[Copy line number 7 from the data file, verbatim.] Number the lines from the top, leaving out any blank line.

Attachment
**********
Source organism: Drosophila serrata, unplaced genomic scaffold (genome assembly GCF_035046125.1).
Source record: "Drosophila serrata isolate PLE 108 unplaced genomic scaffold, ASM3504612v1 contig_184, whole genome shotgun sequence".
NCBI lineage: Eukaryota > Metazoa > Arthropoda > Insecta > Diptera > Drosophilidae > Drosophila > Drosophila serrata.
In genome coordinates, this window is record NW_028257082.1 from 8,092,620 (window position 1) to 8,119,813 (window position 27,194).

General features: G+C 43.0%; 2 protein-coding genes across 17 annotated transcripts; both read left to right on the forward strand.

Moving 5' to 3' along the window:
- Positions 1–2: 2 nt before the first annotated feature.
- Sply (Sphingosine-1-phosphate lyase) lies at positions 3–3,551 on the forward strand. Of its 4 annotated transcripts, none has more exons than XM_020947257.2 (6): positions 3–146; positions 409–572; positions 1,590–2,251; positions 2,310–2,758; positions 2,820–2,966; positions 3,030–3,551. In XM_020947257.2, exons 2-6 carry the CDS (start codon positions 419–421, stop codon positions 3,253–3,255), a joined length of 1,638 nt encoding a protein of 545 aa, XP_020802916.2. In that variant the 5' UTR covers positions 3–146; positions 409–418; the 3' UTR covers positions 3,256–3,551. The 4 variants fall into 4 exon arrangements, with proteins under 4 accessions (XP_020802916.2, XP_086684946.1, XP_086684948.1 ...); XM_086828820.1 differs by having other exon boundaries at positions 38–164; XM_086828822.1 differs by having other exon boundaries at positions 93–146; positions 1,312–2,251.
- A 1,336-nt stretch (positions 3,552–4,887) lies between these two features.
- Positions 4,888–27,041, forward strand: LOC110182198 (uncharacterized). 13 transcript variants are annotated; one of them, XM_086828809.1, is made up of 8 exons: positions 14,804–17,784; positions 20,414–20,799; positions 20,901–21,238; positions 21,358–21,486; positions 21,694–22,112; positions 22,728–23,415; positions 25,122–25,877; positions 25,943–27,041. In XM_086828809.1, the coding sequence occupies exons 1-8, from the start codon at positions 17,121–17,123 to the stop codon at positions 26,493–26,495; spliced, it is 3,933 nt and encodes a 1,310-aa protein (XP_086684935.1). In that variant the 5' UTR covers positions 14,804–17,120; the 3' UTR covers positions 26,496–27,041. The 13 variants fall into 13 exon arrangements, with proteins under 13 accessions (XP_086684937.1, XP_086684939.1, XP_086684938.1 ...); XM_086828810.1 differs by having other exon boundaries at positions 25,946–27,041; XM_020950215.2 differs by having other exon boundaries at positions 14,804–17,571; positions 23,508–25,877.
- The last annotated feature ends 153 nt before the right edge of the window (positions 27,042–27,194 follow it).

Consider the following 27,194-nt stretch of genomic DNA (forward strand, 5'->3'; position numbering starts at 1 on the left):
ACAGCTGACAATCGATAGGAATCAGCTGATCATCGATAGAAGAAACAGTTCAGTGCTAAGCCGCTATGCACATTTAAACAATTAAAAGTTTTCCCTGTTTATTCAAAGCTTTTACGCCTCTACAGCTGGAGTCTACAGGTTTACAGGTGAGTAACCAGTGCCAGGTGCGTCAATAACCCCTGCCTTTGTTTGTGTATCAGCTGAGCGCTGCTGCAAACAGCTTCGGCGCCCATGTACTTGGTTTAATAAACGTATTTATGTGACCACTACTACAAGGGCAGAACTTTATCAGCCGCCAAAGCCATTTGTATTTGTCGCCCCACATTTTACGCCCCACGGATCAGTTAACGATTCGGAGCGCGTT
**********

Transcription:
- Positions 1–2: 2 nt before the first annotated feature.